ICO imposes monetary penalty on Papa John’s for unlawful marketing messages
The ICO has fined the pizza company Papa John’s (GB) Ltd £10,000 for sending 168,022 nuisance marketing messages to its customers without valid consent, as required by the Privacy and Electronic Communications Regulations 2003. This was after the ICO received 15 complaints from Papa John’s customers about the unwanted marketing, which was distributed by texts and emails. The ICO investigation concluded that Papa John was relying upon a ‘soft opt in’ exception as a form of marketing consent. However, the ICO ruled that this exemption could not be relied upon, as a privacy notice was not provided to the customers at any point, with an option to opt out.
Ofcom seeks views on media plurality and media ownership rules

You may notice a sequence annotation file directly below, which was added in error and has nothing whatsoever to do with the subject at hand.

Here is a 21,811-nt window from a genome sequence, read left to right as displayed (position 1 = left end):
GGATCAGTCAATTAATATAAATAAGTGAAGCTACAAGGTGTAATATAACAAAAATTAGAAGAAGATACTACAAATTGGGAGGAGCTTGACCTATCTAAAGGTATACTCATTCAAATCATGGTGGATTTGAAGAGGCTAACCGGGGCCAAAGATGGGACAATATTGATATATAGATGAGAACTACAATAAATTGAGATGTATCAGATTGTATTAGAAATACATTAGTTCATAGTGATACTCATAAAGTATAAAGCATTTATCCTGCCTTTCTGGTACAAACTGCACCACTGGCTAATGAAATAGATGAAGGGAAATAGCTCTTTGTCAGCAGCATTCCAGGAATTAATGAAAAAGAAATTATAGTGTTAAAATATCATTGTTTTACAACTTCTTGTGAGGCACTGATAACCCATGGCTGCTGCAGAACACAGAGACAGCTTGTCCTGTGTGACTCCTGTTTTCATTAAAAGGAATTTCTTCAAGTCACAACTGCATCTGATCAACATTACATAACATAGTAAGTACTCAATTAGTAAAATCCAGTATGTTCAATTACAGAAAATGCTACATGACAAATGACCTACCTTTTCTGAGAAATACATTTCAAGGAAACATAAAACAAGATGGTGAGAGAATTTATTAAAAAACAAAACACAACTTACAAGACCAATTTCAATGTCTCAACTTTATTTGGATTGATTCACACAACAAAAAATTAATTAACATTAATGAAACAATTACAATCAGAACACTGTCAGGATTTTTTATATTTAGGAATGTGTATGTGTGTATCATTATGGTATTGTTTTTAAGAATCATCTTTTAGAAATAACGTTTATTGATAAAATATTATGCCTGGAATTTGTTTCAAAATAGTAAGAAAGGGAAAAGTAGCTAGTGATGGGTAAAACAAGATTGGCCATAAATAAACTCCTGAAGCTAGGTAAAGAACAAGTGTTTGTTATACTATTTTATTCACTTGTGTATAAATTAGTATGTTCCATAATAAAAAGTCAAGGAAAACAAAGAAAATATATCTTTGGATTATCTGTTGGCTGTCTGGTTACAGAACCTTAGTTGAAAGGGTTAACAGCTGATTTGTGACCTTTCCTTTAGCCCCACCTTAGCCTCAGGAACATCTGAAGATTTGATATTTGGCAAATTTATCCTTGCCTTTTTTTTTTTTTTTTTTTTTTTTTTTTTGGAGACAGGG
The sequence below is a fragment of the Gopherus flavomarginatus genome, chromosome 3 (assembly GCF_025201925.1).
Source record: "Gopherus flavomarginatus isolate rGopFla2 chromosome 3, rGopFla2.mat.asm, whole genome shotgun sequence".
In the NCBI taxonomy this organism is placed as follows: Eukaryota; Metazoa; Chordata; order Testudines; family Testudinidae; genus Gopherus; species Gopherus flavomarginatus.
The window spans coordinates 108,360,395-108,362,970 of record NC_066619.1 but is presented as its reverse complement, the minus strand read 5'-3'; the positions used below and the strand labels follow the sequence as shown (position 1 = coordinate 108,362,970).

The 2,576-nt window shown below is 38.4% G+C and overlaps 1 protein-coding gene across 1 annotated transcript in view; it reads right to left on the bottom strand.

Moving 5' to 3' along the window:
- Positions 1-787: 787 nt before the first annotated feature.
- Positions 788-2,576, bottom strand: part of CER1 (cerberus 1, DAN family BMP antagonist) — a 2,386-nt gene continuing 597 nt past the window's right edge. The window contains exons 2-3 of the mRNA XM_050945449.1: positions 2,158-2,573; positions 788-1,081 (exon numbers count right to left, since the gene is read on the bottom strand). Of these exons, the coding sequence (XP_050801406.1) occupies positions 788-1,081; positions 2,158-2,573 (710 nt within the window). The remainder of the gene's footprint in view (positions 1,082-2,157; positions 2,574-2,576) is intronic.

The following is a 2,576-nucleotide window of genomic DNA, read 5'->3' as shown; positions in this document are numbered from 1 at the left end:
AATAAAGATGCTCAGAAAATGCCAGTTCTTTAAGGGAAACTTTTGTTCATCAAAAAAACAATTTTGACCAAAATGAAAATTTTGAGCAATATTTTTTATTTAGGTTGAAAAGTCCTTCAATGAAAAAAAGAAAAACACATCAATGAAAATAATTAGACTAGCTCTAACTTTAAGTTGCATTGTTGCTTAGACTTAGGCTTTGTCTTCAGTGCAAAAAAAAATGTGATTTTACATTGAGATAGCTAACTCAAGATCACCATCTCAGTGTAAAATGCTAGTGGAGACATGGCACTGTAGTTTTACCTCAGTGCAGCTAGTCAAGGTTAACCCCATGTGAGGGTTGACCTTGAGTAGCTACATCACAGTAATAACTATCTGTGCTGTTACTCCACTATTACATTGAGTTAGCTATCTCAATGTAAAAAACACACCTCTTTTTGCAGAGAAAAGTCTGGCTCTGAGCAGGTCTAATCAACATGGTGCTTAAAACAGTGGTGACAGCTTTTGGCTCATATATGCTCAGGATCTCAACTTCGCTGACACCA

Ofcom has launched a programme of work to help inform its next steps on media plurality in the UK. It wants to ensure that the regulatory framework for media plurality is fit for the online world. It is seeking input about specific features of the current news media landscape, as well as consulting on proposed changes to the media ownership rules that the UK parliament has put in place. In relation to media plurality, it is seeking views about three specific areas: the role of online intermediaries and the use of algorithms to surface news to UK consumers, both of which challenge Ofcom’s ability to measure media plurality and identify potential concerns; market changes outside the context of a media merger, such as cumulative market exit or organic growth in market share, and whether or how changes to the wider market context may have increased the need to consider plurality concerns outside the context of a specific media merger; and any other features of the UK news media landscape that may have implications for news consumption in the UK or which may raise potential concerns for plurality. The consultation ends on 10 August 2021.